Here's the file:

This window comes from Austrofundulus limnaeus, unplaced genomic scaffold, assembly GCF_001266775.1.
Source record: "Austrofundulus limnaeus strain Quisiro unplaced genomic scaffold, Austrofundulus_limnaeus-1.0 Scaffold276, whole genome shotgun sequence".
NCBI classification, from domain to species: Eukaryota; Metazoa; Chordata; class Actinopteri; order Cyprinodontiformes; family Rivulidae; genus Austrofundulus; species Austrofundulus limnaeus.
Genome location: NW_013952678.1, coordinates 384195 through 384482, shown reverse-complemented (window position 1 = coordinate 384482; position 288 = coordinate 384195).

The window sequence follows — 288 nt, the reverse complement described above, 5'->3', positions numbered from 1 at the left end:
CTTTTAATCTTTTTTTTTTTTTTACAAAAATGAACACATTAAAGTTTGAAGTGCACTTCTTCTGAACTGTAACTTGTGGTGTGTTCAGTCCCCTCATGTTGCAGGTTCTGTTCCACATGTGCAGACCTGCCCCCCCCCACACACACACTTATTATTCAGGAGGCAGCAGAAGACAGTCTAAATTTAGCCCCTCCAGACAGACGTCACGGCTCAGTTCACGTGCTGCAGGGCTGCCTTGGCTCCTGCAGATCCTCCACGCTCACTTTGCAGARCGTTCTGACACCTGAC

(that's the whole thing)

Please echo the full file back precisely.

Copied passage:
This window comes from Austrofundulus limnaeus, unplaced genomic scaffold, assembly GCF_001266775.1.
Source record: "Austrofundulus limnaeus strain Quisiro unplaced genomic scaffold, Austrofundulus_limnaeus-1.0 Scaffold276, whole genome shotgun sequence".
NCBI classification, from domain to species: Eukaryota; Metazoa; Chordata; class Actinopteri; order Cyprinodontiformes; family Rivulidae; genus Austrofundulus; species Austrofundulus limnaeus.
Genome location: NW_013952678.1, coordinates 384195 through 384482, shown reverse-complemented (window position 1 = coordinate 384482; position 288 = coordinate 384195).

The window sequence follows — 288 nt, the reverse complement described above, 5'->3', positions numbered from 1 at the left end:
CTTTTAATCTTTTTTTTTTTTTTACAAAAATGAACACATTAAAGTTTGAAGTGCACTTCTTCTGAACTGTAACTTGTGGTGTGTTCAGTCCCCTCATGTTGCAGGTTCTGTTCCACATGTGCAGACCTGCCCCCCCCCACACACACACTTATTATTCAGGAGGCAGCAGAAGACAGTCTAAATTTAGCCCCTCCAGACAGACGTCACGGCTCAGTTCACGTGCTGCAGGGCTGCCTTGGCTCCTGCAGATCCTCCACGCTCACTTTGCAGARCGTTCTGACACCTGAC